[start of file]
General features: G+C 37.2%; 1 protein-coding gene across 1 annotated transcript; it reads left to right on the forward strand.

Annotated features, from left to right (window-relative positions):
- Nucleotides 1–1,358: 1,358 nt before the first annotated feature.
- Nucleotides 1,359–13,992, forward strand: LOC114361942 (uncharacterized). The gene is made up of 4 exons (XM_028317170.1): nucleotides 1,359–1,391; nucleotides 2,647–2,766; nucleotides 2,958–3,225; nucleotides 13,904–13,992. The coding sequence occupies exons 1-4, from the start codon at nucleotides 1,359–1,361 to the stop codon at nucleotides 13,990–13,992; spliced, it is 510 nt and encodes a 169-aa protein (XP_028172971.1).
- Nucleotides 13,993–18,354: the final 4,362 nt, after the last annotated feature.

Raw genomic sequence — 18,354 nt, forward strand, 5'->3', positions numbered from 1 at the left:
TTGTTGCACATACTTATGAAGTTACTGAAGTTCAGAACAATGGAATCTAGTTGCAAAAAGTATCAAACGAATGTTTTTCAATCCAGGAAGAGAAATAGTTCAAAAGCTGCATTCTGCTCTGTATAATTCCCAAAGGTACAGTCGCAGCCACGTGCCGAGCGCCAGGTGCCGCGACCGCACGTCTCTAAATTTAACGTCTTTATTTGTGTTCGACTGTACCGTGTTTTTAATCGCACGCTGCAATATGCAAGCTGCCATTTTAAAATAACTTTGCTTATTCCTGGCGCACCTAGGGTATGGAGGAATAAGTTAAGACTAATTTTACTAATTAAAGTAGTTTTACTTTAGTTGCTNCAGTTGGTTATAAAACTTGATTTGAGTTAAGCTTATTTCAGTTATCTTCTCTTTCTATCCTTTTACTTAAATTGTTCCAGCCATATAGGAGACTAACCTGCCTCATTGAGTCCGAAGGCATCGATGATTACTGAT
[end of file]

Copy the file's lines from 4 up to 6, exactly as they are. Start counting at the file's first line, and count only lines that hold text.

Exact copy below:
- Nucleotides 1,359–13,992, forward strand: LOC114361942 (uncharacterized). The gene is made up of 4 exons (XM_028317170.1): nucleotides 1,359–1,391; nucleotides 2,647–2,766; nucleotides 2,958–3,225; nucleotides 13,904–13,992. The coding sequence occupies exons 1-4, from the start codon at nucleotides 1,359–1,361 to the stop codon at nucleotides 13,990–13,992; spliced, it is 510 nt and encodes a 169-aa protein (XP_028172971.1).
- Nucleotides 13,993–18,354: the final 4,362 nt, after the last annotated feature.

Raw genomic sequence — 18,354 nt, forward strand, 5'->3', positions numbered from 1 at the left: